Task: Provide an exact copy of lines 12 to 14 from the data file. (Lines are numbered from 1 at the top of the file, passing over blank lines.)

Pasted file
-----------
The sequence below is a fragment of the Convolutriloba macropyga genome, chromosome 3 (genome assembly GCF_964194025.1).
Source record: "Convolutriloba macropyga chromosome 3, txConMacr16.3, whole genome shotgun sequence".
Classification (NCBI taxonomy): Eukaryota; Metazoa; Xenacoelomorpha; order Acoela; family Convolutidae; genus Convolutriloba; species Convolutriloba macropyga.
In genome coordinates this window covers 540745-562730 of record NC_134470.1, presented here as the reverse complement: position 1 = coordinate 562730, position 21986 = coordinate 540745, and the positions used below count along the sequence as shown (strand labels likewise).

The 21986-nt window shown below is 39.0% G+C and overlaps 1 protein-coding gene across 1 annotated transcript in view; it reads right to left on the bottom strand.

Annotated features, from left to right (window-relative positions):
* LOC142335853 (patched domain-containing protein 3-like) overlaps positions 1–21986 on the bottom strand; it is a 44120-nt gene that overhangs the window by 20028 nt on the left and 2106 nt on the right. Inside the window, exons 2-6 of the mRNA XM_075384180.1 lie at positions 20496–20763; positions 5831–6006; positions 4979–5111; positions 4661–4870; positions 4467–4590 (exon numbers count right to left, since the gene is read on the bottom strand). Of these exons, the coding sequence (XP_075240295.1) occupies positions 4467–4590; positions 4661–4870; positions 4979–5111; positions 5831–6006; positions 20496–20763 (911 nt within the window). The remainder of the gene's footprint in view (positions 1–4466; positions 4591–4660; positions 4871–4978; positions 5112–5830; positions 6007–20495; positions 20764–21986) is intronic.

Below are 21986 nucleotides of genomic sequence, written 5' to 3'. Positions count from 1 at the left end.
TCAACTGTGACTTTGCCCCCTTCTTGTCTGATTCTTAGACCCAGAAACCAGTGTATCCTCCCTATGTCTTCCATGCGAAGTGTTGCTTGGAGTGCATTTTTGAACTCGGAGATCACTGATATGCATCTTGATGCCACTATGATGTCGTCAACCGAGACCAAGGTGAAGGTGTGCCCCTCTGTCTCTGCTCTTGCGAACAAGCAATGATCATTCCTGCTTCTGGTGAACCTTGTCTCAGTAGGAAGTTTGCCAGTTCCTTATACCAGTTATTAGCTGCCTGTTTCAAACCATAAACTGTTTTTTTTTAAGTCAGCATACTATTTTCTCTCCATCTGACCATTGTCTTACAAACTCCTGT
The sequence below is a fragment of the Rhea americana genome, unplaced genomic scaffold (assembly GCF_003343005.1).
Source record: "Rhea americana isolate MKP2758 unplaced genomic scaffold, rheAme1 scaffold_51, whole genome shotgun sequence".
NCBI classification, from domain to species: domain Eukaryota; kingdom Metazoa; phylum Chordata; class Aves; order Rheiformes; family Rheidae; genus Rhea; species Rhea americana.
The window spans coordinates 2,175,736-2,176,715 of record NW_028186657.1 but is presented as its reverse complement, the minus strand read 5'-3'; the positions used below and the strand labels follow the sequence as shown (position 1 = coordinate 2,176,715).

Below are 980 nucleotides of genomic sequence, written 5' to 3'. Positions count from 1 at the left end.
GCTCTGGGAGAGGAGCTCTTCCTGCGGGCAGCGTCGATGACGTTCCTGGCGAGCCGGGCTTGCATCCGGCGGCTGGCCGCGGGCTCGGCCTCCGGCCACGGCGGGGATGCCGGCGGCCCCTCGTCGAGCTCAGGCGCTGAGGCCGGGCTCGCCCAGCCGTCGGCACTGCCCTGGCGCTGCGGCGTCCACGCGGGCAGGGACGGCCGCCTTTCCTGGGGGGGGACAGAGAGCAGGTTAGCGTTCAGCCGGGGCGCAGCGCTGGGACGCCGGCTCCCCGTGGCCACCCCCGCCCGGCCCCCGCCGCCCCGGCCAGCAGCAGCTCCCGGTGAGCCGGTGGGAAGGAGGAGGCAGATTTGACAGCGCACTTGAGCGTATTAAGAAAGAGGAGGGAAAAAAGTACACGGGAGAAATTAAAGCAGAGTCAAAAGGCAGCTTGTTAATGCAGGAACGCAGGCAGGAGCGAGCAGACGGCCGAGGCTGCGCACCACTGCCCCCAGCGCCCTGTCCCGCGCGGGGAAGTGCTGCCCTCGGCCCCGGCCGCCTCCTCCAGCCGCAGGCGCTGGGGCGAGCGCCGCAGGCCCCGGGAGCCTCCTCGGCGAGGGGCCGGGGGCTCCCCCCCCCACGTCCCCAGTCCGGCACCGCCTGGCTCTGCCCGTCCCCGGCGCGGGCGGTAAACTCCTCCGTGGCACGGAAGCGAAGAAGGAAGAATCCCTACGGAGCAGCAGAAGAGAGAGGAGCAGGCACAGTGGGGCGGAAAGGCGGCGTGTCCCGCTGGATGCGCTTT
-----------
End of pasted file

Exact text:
NCBI classification, from domain to species: domain Eukaryota; kingdom Metazoa; phylum Chordata; class Aves; order Rheiformes; family Rheidae; genus Rhea; species Rhea americana.
The window spans coordinates 2,175,736-2,176,715 of record NW_028186657.1 but is presented as its reverse complement, the minus strand read 5'-3'; the positions used below and the strand labels follow the sequence as shown (position 1 = coordinate 2,176,715).

Below are 980 nucleotides of genomic sequence, written 5' to 3'. Positions count from 1 at the left end.